Posts: 561 Add as FriendChallenge to a DebateSend a Message 1/6/2014 5:23:46 AMPosted: 4 years agoAt 1/2/2014 6:41:48 PM, Installgentoo wrote:moving at 100m/s^2 why doesn't it move at 300,000m/s^2+100m/s^2?(Btw Speed of light is 300,000,000 ms^-1.)What do you mean by "moving at 100ms^-1" ? How are you measuring your speed? How will you measure the speed of light?It is a postulate of physics that the laws of physics are independent of velocity. In practical terms what this means is that none of the laws of physics change if you travel at a different steady speed. This leads to the idea that there is no real difference between being moving (at a steady speed) and being stationary.So when you say "moving at 100ms^-1" that is the same as saying things are moving past me at 100ms^-1. Would you expect the speed of light to change just because something moves past you? Obviously not.The speed of light can be derived from Maxwell's laws of electromagnetism. Basically this means that the speed of light is as fixed as the laws of physics.You are essentially asking "Why are the laws of physics fixed?" I don't think anyone knows an answer to that.An observer who moves past you at 100 ms^-1 might be expected to see the light move at 300,000,000 ms^-1 + 100 ms^-1 but experiment has shown that this is not the case. For a detailed explanation of how two moving observers can measure the same light pulse move relative to themselves at 300,000,000 ms^-1 when they are moving relative to each other requires special relativity theory. Essentially this says that measurement of time and distance are not absolute but depend on relative speed eg a moving clock runs slower than a stationary clock.Let's hope "the truth is out there" cos there is bugger all round here.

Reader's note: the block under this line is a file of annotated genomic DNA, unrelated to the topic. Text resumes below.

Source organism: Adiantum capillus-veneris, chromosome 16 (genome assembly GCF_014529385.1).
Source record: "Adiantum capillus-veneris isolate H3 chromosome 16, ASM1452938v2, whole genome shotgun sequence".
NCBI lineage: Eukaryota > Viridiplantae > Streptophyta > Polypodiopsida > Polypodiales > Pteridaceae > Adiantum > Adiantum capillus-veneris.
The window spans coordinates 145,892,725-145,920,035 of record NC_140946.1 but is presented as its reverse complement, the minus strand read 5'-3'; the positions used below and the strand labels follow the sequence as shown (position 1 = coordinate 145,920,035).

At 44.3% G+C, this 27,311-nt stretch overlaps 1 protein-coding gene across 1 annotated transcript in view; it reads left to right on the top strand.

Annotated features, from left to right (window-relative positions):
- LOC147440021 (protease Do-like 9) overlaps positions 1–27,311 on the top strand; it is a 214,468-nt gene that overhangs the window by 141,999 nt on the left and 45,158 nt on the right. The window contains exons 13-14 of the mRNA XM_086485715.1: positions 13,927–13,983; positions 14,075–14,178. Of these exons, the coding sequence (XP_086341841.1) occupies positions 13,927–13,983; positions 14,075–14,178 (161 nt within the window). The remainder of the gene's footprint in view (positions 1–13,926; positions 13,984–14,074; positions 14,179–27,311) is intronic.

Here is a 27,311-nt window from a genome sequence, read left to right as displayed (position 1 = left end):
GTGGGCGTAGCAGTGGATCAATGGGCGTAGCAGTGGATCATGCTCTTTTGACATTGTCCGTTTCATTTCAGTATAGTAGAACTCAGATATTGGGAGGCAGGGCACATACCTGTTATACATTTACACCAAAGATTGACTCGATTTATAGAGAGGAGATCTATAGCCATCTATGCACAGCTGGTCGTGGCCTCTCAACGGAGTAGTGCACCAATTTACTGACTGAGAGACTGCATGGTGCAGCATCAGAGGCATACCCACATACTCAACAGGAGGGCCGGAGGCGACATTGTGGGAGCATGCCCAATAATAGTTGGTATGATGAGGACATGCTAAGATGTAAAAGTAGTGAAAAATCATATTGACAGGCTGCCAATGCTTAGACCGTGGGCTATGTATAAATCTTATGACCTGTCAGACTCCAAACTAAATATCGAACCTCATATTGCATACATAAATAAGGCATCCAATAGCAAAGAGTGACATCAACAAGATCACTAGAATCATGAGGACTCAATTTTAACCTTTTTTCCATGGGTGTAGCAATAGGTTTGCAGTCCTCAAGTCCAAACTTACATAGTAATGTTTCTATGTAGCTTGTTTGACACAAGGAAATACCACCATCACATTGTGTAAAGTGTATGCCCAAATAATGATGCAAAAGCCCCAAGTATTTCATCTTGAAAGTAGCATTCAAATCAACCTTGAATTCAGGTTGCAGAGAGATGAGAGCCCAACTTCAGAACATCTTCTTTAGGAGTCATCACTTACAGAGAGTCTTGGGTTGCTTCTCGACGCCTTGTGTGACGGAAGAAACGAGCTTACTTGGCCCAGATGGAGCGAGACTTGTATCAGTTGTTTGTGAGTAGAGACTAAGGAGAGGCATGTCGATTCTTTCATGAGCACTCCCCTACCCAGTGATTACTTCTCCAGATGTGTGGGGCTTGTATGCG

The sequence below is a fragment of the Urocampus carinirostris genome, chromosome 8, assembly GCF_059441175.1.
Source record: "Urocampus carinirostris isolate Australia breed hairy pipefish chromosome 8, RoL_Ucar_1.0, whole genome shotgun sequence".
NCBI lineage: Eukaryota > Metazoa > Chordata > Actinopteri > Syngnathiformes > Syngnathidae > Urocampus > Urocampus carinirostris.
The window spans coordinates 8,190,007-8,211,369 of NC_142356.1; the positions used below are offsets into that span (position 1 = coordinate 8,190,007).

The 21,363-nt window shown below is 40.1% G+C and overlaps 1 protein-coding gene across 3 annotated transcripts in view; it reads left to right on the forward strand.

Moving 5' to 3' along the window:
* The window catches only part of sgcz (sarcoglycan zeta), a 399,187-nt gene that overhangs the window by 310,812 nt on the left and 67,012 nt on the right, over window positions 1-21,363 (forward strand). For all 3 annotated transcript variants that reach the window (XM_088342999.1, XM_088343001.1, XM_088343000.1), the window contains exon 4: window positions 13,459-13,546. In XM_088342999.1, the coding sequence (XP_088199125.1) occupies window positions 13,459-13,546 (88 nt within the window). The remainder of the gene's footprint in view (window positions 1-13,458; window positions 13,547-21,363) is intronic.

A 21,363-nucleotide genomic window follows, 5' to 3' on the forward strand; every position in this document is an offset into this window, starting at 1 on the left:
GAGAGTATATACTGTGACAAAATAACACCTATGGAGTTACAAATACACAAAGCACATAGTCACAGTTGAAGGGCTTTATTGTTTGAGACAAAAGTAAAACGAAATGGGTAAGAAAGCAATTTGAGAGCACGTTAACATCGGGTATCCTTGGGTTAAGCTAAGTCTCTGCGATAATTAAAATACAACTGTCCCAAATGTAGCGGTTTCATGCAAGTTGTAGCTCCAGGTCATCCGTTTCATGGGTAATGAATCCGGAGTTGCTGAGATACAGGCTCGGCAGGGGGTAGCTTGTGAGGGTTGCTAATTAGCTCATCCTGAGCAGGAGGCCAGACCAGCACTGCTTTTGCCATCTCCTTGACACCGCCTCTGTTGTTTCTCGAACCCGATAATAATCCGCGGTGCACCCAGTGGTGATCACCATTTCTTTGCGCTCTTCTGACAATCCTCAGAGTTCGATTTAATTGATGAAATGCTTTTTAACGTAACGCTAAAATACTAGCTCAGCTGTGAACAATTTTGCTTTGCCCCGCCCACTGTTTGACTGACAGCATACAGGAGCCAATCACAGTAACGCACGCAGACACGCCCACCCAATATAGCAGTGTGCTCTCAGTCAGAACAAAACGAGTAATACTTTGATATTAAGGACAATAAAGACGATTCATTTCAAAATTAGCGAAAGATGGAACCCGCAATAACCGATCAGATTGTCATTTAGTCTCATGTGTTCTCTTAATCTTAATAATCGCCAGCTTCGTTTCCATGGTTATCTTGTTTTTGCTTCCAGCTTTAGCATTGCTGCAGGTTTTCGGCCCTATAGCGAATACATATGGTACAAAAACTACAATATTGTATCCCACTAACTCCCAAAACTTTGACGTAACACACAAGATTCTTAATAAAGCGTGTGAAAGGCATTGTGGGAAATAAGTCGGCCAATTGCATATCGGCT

Posts: 561 Add as FriendChallenge to a DebateSend a Message 1/6/2014 6:28:31 AMPosted: 4 years agoAt 1/5/2014 5:18:45 PM, Ramshutu wrote:At 1/2/2014 6:41:48 PM, Installgentoo wrote:moving at 100m/s^2 why doesn't it move at 300,000m/s^2+100m/s^2?It does. Sort of.If we assume you are shining it out of the front of the train and you somehow measure it, ....This is an important point. How do we measure speed.....you will measure it as travelling at 300Mm/s, if you know you're travelling at 100m/s (224mph), that will work out as 300.001Mm/s.This is an inference that cannot be directly measured.However if you're travelling at this speed, time slows down very slightly (and distance gets a little shorter),...Only an external observer would see a change in time and distance. For you time and space do not change....so that while you measure it as 300.001Mm/s,You mean this is an inferred speed of light relative to objects moving relative to you. The direct measurement will be the speed of light.someone else that is standing still compared to you will measure it as 300Mm/s.Relative to themselves.It's all down to relative speeds of observers. Remember the train isn't moving at 100m/s, it is moving 100m/s plus the contribution of the rotation of the earth, and the orbit of the earth around the sun, and the sun around the galactive centre, and the relative motion of the galaxy to other galaxies.But also in a very real sense the train is stationary.Let's hope "the truth is out there" cos there is bugger all round here.